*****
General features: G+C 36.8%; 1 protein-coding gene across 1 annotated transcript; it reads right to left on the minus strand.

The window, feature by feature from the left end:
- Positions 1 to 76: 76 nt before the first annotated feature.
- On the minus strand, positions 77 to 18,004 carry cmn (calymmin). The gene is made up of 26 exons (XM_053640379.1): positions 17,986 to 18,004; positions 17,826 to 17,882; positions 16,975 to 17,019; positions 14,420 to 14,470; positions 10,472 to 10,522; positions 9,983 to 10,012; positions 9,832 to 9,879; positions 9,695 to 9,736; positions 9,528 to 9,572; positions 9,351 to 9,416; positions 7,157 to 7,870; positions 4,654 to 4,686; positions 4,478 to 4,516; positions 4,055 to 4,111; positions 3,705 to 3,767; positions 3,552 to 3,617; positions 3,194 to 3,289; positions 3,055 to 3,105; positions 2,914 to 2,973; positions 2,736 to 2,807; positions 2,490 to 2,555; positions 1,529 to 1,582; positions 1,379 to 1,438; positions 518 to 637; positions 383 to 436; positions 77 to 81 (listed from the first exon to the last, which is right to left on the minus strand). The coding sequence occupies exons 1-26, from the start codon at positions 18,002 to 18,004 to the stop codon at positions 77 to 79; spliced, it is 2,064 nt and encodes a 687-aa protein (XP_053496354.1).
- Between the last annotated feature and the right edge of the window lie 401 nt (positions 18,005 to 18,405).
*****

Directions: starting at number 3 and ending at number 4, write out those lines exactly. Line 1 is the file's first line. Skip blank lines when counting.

- Positions 1 to 76: 76 nt before the first annotated feature.
- On the minus strand, positions 77 to 18,004 carry cmn (calymmin). The gene is made up of 26 exons (XM_053640379.1): positions 17,986 to 18,004; positions 17,826 to 17,882; positions 16,975 to 17,019; positions 14,420 to 14,470; positions 10,472 to 10,522; positions 9,983 to 10,012; positions 9,832 to 9,879; positions 9,695 to 9,736; positions 9,528 to 9,572; positions 9,351 to 9,416; positions 7,157 to 7,870; positions 4,654 to 4,686; positions 4,478 to 4,516; positions 4,055 to 4,111; positions 3,705 to 3,767; positions 3,552 to 3,617; positions 3,194 to 3,289; positions 3,055 to 3,105; positions 2,914 to 2,973; positions 2,736 to 2,807; positions 2,490 to 2,555; positions 1,529 to 1,582; positions 1,379 to 1,438; positions 518 to 637; positions 383 to 436; positions 77 to 81 (listed from the first exon to the last, which is right to left on the minus strand). The coding sequence occupies exons 1-26, from the start codon at positions 18,002 to 18,004 to the stop codon at positions 77 to 79; spliced, it is 2,064 nt and encodes a 687-aa protein (XP_053496354.1).